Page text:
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Treverbyn Bridge

List Entry Summary

This monument is scheduled under the Ancient Monuments and Archaeological Areas Act 1979 as amended as it appears to the Secretary of State to be of national importance. This entry is a copy, the original is held by the Department for Culture, Media and Sport.

Name: Treverbyn Bridge

List entry Number: 1020893


The monument may lie within the boundary of more than one authority.


District: Cornwall

District Type: Unitary Authority

Parish: St. Cleer


District: Cornwall

District Type: Unitary Authority

Parish: St. Neot

National Park: Not applicable to this List entry.

Grade: Not applicable to this List entry.

Date first scheduled: 10-Mar-1926

Date of most recent amendment: 06-Dec-2002

Legacy System Information

The contents of this record have been generated from a legacy data system.

Legacy System: RSM

UID: 15561

Asset Groupings

This list entry does not comprise part of an Asset Grouping. Asset Groupings are not part of the official record but are added later for information.

List entry Description

Summary of Monument

Legacy Record - This information may be included in the List Entry Details.

Reasons for Designation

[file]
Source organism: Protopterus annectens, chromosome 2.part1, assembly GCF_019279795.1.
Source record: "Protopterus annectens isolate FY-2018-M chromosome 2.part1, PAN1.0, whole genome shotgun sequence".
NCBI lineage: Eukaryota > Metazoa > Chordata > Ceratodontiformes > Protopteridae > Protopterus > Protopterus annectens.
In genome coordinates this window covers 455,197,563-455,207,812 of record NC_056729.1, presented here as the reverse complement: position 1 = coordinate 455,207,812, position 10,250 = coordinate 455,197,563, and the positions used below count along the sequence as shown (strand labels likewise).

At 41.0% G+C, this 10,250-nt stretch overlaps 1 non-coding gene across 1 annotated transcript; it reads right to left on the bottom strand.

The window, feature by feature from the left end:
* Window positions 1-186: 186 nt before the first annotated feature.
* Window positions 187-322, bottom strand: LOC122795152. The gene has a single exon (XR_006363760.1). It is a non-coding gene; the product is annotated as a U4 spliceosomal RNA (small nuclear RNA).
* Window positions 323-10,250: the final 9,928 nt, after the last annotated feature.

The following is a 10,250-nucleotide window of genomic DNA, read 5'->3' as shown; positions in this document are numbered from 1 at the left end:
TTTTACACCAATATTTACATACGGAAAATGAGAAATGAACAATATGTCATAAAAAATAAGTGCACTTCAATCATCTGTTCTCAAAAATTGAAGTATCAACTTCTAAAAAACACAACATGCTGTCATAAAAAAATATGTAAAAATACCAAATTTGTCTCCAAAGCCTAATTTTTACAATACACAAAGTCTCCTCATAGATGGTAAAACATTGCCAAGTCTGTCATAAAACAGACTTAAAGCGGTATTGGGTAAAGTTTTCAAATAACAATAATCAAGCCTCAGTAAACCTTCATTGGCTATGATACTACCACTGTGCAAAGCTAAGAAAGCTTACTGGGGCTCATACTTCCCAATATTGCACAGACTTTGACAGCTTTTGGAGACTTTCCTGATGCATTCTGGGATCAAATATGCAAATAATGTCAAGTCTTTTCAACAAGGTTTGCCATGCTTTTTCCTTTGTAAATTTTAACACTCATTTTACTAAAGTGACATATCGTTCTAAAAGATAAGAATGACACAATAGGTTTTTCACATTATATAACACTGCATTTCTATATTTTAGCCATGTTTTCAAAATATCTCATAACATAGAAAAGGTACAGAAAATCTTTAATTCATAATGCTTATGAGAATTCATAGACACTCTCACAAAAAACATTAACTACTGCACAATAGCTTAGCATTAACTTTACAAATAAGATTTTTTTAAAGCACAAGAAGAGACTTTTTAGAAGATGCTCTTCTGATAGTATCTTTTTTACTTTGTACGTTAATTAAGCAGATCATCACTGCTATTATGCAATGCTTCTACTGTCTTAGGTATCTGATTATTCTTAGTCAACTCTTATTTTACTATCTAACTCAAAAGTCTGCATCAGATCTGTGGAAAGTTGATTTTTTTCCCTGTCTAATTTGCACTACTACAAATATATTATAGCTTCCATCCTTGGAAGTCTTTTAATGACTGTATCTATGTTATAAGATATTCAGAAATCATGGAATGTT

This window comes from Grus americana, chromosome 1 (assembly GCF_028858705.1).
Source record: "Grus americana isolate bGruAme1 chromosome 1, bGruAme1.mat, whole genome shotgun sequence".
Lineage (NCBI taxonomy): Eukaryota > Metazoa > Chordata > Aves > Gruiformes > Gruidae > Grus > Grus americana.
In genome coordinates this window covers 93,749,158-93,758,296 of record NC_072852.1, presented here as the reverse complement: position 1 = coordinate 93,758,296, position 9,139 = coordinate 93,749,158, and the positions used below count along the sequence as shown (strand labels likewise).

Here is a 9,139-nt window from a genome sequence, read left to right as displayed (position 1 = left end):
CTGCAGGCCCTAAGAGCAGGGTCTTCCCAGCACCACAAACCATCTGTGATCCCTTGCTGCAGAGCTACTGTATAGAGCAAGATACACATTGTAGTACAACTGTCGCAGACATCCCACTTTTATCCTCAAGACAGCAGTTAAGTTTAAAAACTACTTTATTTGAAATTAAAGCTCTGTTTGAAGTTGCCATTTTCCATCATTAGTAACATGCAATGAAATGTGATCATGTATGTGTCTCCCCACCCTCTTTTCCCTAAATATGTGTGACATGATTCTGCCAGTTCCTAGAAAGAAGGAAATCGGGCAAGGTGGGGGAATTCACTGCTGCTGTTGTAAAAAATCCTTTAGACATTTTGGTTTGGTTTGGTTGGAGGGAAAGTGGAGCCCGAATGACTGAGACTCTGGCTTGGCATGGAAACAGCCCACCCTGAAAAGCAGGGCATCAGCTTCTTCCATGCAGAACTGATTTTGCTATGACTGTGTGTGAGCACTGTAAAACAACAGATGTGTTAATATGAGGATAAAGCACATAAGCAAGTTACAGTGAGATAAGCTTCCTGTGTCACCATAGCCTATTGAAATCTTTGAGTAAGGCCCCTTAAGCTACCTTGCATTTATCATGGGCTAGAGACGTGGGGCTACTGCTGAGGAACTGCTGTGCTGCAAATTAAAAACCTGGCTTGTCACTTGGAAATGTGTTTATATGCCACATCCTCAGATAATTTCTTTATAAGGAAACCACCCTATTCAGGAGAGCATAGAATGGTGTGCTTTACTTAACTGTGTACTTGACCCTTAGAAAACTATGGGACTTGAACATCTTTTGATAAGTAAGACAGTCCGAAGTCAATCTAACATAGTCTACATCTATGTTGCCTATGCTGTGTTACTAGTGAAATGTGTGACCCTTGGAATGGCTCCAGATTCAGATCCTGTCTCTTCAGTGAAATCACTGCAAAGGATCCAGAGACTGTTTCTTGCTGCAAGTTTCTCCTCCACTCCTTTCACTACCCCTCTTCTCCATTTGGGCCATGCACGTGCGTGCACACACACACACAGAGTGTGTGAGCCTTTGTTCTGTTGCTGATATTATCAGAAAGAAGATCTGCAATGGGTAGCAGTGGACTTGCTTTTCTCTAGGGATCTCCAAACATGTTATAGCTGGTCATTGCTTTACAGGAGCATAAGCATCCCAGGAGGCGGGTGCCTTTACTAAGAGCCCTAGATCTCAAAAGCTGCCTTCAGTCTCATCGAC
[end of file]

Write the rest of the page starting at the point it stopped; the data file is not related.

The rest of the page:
Multi-span bridges are structures of two or more arches supported on piers. They were constructed throughout the medieval period for the use of pedestrians and packhorse or vehicular traffic, crossing rivers or streams, often replacing or supplementing earlier fords. During the early medieval period timber was used, but from the 12th century stone (and later brick) bridges became more common, with the piers sometimes supported by a timber raft. Most stone or brick bridges were constructed with pointed arches, although semicircular and segmental examples are also known. A common medieval feature is the presence of stone ashlar ribs underneath the arch. The bridge abutments and revetting of the river banks also form part of the bridge. Where medieval bridges have been altered in later centuries, original features are sometimes concealed behind later stonework, including remains of earlier timber bridges. The roadway was often originally cobbled or gravelled. The building and maintenance of bridges was frequently carried out by the church and by guilds, although landowners were also required to maintain bridges. From the mid-13th century the right to collect tolls, known as pontage, was granted to many bridges, usually for repairs; for this purpose many urban bridges had houses or chapels on them, and some were fortified with a defensive gateway. Medieval multi-span bridges must have been numerous throughout England, but most have been rebuilt or replaced and less than 200 examples are now known to survive. As a rare monument type largely unaltered, surviving examples and examples that retain significant medieval and post- medieval fabric are considered to be of national importance.